Phosphorus is the key nutrient causing eutrophication in our lakes and rivers, so it’s vitally important that it is removed from wastewater as efficiently as possible. Because people tend to associate “bio” with sustainable, municipal operators may think that biological phosphorus removal must be more environmentally friendly than the chemical alternative. The story is more complex than that.
Significantly reduced phosphorus discharge
When it comes to removing phosphorus from wastewater, a key question to bear in mind is how effective the treatment is. While some municipalities may have developed well-intentioned policies to reduce chemical usage in favour of what they perceive to be more environmentally friendly “bio” alternatives, bio-phosphorus removal alone is not as effective as using a chemical option.
“A biological phosphorus removal process typically discharges one milligramme of phosphorus in every litre of water, and in many cases even more,” explains Bengt Hansen, Senior Specialist in Application Development at Kemira. “This is the maximum allowed by EU legislation for larger wastewater plants, but in many countries the limits are even more stringent – meaning that in those areas biological treatment alone is not an option. Chemical treatment, on the other hand, can reach discharge levels of around 0.2 mg/l and in many cases even below 0.1 mg/l.”
Chemical treatment is very energy-efficient, especially when chemical pretreatment is applied. The savings potential is up to 50% of the energy required in biological treatment, normally representing about 50% of the total energy consumption of a wastewater plant.
At the same time, biogas production for energy use can be doubled. “Biogas production will increase wherever chemical phosphorus removal takes place, with the best results occurring when it is used before biological treatment,” explains Bengt. “The biogas can then be used to power the plant, creating a circular economy, or sold to create carbon footprint-free electricity or biofuel, making a handy additional revenue source.”
Lower sludge handling costs
Biological phosphorus removal can require a higher polymer dosage than chemical treatment as it releases phosphorus to the sludge and makes it harder to dewater. In contrast, chemical phosphorus removal creates a higher dry solids content. It can also reduce maintenance costs by eliminating the risk of scaling in the sludge pipes. Depending on product selection, chemical treatment can also create less hydrogen sulphide – which leads to corrosion in cogeneration engines – and produce more valuable methane. And because of the ease with which chemicals can be controlled, the whole sludge dewatering process is more stable than when biological methods alone are used.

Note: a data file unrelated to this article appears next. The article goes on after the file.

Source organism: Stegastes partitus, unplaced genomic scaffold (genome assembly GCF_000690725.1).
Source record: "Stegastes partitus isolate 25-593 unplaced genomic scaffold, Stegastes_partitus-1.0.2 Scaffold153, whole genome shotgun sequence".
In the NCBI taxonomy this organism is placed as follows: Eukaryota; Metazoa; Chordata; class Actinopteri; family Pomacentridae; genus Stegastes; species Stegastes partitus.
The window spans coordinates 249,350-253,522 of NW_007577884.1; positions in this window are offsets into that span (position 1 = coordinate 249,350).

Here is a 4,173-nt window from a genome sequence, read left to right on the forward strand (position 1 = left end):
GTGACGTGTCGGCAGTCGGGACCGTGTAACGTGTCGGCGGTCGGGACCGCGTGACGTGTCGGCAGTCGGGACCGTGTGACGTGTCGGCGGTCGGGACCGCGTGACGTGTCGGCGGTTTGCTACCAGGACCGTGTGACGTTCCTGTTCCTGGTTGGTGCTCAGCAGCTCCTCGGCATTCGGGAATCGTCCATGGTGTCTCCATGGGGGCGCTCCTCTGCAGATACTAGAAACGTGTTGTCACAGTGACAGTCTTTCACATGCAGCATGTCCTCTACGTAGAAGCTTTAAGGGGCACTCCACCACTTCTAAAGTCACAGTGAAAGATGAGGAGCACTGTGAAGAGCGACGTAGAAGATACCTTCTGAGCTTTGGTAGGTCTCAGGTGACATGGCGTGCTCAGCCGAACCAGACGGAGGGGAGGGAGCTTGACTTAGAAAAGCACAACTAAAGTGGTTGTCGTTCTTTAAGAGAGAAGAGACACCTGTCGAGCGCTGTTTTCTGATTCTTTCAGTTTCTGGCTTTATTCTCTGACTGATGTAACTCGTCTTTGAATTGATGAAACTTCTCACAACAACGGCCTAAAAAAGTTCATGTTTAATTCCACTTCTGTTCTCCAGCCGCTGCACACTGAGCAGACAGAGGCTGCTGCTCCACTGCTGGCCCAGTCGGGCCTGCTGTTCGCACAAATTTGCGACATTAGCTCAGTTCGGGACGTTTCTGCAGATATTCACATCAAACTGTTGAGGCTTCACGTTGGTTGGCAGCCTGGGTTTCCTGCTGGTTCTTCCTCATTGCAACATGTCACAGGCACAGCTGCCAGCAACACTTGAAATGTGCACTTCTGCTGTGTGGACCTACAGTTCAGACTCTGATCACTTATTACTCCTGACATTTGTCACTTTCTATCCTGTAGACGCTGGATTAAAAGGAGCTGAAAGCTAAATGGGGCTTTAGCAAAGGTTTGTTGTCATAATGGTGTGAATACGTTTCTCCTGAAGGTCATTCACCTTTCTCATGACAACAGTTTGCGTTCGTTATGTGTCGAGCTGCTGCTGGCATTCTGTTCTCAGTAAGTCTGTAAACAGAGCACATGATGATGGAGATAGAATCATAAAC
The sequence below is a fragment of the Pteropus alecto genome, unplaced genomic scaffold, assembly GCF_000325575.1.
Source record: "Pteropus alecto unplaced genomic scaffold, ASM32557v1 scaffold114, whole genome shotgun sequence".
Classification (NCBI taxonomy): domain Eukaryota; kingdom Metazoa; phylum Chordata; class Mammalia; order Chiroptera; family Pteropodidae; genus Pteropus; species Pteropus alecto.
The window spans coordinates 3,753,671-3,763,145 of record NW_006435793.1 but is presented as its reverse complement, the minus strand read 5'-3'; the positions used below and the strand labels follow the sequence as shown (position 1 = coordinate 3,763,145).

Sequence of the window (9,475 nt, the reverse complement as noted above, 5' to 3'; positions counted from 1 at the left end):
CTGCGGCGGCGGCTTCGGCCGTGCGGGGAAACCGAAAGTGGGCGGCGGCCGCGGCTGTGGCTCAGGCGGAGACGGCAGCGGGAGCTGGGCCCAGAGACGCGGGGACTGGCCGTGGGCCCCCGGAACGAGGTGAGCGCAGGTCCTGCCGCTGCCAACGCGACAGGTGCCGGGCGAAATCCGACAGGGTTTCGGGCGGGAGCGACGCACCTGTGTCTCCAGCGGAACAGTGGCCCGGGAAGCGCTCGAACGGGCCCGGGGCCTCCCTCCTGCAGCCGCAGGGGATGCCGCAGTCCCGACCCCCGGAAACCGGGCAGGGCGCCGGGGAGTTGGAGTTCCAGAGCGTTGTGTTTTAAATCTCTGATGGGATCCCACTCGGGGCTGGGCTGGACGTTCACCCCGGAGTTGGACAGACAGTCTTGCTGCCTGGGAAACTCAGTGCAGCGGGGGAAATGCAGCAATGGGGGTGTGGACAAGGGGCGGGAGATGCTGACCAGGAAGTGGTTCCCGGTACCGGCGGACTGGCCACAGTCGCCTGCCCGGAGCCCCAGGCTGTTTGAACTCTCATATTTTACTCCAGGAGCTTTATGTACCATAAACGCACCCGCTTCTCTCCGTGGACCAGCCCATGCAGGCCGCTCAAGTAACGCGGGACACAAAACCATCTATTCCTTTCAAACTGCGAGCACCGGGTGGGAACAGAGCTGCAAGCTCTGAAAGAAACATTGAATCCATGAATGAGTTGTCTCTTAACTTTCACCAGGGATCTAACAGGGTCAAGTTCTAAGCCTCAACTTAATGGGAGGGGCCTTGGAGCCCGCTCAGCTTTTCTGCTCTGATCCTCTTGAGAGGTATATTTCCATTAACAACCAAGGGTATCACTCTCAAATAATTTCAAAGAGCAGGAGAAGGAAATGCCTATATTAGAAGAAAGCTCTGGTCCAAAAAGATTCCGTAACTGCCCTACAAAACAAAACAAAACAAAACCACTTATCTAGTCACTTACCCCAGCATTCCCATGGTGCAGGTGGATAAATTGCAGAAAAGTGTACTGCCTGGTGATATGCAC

Maximum capacity from existing infrastructure
Wastewater treatment plants have a finite capacity and, in most areas, the populations they have to serve are growing. Municipalities are then faced with a simple choice – make expensive investments in extra capacity, or optimize the efficiency of their existing plants. Chemical pretreatment reduces the organic load from the process, which increases the existing capacity of the plant.
“The savings this can generate are considerable,” emphasizes Bengt. “In a recent example, a customer in Sweden expected to see the population it serves grow from 700,000 to 900,000. When evaluating the most suitable treatment technologies for the future plant, it was found that the investment for implementing chemical pretreatment was on the low end, while the most costly solution was up to eight times more expensive. The savings potential was more than 100 million euros.”
The future-proof choice
While acknowledging the invaluable role that biological processes play in wastewater treatment, from Bengt’s point of view, when it comes to phosphorus removal, the chemical option is a no-brainer. “Whether you’re looking from the perspective of optimizing the efficiency of existing capacity or meeting increasingly stringent environmental legislation, chemical phosphorus removal represents a future-proof choice.” Its effectiveness, energy efficiency, and biogas production potential make it a green, sustainable choice, he adds. “On top of all of this, it is cost-efficient and requires much lower investment than using biological treatment,” he concludes.
Want to know more? Don´t miss the webinar “Why combine biological and chemical wastewater treatment?”